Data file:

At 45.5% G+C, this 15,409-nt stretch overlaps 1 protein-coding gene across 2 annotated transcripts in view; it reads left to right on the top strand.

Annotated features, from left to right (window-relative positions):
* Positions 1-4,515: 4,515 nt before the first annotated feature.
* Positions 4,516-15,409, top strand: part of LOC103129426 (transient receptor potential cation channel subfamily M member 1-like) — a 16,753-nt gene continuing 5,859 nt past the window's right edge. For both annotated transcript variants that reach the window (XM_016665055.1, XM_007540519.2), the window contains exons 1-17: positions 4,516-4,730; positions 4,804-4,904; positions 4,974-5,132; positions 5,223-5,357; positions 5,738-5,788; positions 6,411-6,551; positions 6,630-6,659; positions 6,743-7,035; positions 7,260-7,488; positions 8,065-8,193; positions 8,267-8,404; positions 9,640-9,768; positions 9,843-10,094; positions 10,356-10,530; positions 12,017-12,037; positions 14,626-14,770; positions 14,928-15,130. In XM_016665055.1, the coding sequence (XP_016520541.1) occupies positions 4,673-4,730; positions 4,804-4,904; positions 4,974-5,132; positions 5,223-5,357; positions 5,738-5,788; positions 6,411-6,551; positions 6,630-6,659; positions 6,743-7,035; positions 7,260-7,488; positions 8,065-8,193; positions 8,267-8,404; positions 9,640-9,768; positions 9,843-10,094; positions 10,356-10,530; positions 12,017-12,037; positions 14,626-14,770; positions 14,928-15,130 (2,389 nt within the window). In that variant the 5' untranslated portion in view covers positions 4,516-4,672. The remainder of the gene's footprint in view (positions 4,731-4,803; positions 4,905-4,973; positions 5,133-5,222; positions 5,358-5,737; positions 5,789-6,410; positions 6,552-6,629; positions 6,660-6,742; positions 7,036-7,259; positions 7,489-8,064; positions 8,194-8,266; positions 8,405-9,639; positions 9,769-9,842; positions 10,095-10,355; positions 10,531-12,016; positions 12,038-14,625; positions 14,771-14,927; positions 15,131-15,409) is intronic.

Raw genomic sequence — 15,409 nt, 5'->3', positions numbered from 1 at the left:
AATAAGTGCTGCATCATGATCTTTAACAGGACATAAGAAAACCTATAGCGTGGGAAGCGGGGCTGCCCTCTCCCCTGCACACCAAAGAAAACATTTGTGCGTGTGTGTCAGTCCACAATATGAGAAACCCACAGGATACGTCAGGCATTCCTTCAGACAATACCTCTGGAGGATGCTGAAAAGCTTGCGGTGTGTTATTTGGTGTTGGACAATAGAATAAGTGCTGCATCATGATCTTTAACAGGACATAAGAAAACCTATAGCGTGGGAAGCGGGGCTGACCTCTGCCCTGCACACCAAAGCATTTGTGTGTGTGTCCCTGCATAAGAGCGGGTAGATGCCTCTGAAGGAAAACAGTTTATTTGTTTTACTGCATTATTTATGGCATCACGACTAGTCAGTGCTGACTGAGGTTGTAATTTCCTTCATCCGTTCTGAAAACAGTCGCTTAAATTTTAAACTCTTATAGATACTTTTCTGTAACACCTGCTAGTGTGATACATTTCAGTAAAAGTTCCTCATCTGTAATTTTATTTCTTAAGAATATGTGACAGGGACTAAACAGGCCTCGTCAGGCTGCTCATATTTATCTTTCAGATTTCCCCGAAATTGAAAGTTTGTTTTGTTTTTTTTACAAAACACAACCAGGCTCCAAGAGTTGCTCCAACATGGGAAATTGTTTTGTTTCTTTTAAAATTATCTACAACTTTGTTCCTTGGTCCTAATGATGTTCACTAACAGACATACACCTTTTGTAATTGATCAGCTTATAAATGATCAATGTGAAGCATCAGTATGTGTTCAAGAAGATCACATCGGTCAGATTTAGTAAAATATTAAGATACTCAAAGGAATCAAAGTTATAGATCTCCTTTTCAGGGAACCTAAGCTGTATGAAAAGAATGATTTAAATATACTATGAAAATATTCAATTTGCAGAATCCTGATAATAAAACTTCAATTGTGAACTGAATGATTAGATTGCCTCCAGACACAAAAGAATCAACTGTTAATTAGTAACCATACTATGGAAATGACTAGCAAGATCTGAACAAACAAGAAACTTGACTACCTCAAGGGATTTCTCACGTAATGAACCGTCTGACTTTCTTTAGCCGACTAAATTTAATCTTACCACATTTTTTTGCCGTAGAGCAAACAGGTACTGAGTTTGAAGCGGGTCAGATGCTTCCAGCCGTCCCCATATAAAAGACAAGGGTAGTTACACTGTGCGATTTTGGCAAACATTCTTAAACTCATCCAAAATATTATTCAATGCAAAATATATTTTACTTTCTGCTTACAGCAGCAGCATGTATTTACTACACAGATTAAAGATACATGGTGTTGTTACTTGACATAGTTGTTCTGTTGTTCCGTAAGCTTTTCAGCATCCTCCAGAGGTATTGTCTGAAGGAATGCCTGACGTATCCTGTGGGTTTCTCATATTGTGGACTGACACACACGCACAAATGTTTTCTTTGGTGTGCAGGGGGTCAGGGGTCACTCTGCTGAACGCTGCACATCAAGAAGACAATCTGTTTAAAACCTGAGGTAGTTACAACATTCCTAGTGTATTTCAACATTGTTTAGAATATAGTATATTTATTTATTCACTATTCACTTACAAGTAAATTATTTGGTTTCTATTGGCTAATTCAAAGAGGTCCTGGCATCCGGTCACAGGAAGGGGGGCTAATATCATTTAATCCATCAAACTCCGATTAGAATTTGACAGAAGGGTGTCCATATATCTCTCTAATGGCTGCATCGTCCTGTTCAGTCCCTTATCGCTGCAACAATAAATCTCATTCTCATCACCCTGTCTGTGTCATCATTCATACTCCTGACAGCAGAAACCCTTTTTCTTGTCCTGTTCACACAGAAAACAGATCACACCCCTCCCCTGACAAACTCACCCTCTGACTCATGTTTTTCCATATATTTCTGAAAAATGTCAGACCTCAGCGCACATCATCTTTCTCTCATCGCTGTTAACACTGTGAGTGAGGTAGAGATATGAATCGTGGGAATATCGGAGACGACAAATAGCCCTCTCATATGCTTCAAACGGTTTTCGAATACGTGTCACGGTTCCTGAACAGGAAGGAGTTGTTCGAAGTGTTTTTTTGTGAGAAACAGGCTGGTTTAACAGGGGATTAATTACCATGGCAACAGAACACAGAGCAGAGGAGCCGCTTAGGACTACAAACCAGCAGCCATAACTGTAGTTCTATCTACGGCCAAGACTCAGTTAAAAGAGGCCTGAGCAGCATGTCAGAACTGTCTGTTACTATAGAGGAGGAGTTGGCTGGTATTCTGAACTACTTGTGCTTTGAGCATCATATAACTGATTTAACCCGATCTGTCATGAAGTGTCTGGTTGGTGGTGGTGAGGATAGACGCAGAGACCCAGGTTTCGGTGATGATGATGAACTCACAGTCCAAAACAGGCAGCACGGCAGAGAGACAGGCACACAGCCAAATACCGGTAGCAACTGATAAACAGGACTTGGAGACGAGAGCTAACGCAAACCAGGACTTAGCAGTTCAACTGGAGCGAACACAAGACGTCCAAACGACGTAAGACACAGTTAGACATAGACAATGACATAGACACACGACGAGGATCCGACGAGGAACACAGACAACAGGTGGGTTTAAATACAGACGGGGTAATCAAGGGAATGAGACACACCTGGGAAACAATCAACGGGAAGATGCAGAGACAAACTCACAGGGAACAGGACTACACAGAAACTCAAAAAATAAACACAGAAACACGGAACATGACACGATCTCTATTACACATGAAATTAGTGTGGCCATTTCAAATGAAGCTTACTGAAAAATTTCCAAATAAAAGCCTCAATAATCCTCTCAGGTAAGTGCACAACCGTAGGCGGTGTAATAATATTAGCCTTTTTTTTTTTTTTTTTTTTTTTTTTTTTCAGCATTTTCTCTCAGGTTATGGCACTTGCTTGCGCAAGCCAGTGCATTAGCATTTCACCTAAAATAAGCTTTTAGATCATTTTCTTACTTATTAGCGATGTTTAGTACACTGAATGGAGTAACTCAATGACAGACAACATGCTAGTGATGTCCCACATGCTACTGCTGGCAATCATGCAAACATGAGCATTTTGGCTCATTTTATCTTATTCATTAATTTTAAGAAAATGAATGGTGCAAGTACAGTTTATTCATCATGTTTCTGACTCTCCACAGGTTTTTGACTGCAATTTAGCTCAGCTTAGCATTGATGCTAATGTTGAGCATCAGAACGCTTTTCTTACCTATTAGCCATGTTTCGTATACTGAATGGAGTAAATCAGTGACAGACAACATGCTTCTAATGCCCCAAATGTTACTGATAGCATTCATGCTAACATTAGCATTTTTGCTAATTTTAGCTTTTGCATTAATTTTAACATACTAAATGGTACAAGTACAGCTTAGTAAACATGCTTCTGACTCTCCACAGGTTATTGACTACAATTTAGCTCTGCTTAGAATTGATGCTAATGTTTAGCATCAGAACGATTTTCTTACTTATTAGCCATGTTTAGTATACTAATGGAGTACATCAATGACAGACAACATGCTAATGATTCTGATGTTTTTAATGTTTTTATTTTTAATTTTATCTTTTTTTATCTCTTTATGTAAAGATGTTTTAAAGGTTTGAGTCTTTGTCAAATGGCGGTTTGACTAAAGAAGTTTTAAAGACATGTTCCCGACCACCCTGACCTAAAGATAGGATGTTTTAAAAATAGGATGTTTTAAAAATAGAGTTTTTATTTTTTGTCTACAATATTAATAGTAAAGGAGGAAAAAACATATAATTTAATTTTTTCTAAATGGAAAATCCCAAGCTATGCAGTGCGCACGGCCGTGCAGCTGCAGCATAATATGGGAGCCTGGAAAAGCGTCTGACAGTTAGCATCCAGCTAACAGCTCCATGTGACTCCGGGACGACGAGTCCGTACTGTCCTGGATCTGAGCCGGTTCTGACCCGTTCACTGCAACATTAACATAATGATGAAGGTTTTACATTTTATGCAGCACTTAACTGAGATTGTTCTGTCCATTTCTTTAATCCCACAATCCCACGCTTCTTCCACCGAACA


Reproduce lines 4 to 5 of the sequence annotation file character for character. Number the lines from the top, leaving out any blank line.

* Positions 4,516-15,409, top strand: part of LOC103129426 (transient receptor potential cation channel subfamily M member 1-like) — a 16,753-nt gene continuing 5,859 nt past the window's right edge. For both annotated transcript variants that reach the window (XM_016665055.1, XM_007540519.2), the window contains exons 1-17: positions 4,516-4,730; positions 4,804-4,904; positions 4,974-5,132; positions 5,223-5,357; positions 5,738-5,788; positions 6,411-6,551; positions 6,630-6,659; positions 6,743-7,035; positions 7,260-7,488; positions 8,065-8,193; positions 8,267-8,404; positions 9,640-9,768; positions 9,843-10,094; positions 10,356-10,530; positions 12,017-12,037; positions 14,626-14,770; positions 14,928-15,130. In XM_016665055.1, the coding sequence (XP_016520541.1) occupies positions 4,673-4,730; positions 4,804-4,904; positions 4,974-5,132; positions 5,223-5,357; positions 5,738-5,788; positions 6,411-6,551; positions 6,630-6,659; positions 6,743-7,035; positions 7,260-7,488; positions 8,065-8,193; positions 8,267-8,404; positions 9,640-9,768; positions 9,843-10,094; positions 10,356-10,530; positions 12,017-12,037; positions 14,626-14,770; positions 14,928-15,130 (2,389 nt within the window). In that variant the 5' untranslated portion in view covers positions 4,516-4,672. The remainder of the gene's footprint in view (positions 4,731-4,803; positions 4,905-4,973; positions 5,133-5,222; positions 5,358-5,737; positions 5,789-6,410; positions 6,552-6,629; positions 6,660-6,742; positions 7,036-7,259; positions 7,489-8,064; positions 8,194-8,266; positions 8,405-9,639; positions 9,769-9,842; positions 10,095-10,355; positions 10,531-12,016; positions 12,038-14,625; positions 14,771-14,927; positions 15,131-15,409) is intronic.

Raw genomic sequence — 15,409 nt, 5'->3', positions numbered from 1 at the left: